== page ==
West Palm Beach VAMC Starts New Research Program - West Palm Beach VA Medical Center
Attention A T users. To access the menus on this page please perform the following steps. 1. Please switch auto forms mode to off. 2. Hit enter to expand a main menu option (Health, Benefits, etc). 3. To enter and activate the submenu links, hit the down arrow. You will now be able to tab or arrow up or down through the submenu options to access/activate the submenu links.

West Palm Beach VA Medical Center


West Palm Beach VAMC Starts New Research Program

December 16, 2019

The facility has been granted approval to conduct human studies by the Office of Human Research and Protections

West Palm Beach, Fla. — The West Palm Beach VA Medical Center (WPBVAMC) is one step closer to fulfilling the second goal of its Strategic Plan – to Become A Center For Research And Learning. Effective November 15, 2019, the Office for Human Research Protections granted the WPBVAMC’s Research and Education Service approval to re-open its research program. Partnering with Nova Southeastern University, the WPBVAMC expects to begin conducting research studies in the first part of 2020.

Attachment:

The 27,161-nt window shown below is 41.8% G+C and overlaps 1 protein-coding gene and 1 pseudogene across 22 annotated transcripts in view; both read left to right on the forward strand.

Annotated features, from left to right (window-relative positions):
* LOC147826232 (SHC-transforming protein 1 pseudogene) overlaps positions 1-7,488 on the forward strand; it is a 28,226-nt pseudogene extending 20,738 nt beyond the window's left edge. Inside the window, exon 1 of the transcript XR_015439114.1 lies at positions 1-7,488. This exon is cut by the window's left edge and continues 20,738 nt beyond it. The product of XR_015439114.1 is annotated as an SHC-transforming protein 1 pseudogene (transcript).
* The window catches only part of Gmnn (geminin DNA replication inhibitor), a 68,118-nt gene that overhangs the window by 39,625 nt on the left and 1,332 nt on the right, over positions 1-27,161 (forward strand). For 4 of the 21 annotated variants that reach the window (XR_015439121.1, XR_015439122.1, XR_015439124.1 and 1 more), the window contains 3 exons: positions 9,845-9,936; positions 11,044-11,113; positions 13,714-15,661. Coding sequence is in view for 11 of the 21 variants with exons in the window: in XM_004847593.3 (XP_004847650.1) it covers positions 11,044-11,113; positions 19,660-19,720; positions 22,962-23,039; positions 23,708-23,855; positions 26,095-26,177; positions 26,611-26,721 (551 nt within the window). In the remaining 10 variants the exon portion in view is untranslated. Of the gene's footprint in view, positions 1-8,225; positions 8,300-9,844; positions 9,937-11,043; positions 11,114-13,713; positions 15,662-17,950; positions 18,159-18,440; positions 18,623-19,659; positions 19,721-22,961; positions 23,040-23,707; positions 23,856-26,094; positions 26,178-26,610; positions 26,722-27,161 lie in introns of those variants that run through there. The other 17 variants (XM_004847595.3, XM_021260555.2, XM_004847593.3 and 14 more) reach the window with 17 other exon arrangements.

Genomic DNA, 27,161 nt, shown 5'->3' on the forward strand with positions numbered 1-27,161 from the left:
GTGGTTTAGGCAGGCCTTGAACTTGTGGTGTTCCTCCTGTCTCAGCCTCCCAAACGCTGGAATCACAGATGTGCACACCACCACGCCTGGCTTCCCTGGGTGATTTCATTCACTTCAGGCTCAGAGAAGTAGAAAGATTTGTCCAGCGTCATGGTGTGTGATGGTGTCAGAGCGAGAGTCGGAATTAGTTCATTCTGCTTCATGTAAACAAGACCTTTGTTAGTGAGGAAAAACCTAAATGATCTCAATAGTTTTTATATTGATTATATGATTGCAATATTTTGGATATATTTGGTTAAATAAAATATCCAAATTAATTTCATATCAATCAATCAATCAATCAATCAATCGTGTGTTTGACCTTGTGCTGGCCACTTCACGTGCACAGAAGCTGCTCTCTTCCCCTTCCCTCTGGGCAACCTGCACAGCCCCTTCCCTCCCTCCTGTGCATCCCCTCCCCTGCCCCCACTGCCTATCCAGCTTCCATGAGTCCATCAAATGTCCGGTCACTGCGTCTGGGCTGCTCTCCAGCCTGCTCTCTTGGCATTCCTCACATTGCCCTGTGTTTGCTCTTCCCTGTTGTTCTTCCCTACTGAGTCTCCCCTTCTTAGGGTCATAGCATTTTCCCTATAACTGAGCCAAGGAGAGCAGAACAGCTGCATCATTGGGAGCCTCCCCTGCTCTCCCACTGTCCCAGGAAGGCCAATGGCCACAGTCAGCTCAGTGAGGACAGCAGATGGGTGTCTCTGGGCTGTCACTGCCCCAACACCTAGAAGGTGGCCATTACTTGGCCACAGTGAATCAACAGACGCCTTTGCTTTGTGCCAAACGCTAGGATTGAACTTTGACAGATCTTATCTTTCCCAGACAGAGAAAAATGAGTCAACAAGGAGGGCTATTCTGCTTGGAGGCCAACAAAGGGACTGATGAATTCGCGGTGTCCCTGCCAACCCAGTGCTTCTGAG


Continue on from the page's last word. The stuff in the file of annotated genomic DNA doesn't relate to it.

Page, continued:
“Re-opening our research program after 13 years is the culmination of extensive efforts by our team over the last couple of years,” said Associate Chief of Staff for Education and Research Dr. Ramon Cuevas. “Key partnerships with academic and trusted institutions will allow us to make a strong impact in the field of research that we expect will benefit Veterans for years to come.”

In addition to its partnership with Nova Southeastern, the WPBVAMC has also partnered with the South Florida Veterans Affairs Foundation for Research and Education, a non-profit research and education foundation. The partnership, Cuevas states, will further allow the medical center to manage educational and research grants to fuel scholarly activity.

The Department of Veterans Affairs conducts biomedical, rehabilitation, clinical, and health services research at more than 100 medical centers across the country. Types of research include but are not limited to pilot studies and small investigator-initiated clinical trials, as well as large, multi-center clinical trials.

Historically, VA investigators have played key roles in developing devices, therapies and techniques that have revolutionized health care, including the cardiac pacemaker, the CT scan, the shingles vaccine, and organ transplantation, among many other medical advancements. Today, the VA system is a leader in many areas of research, such as HIV/AIDS and other infectious diseases, mental health, genomics, heart disease, cancer, diabetes, and spinal cord injury medicine.

For more information about VA’s research and development program visit https://www.research.va.gov.

# # #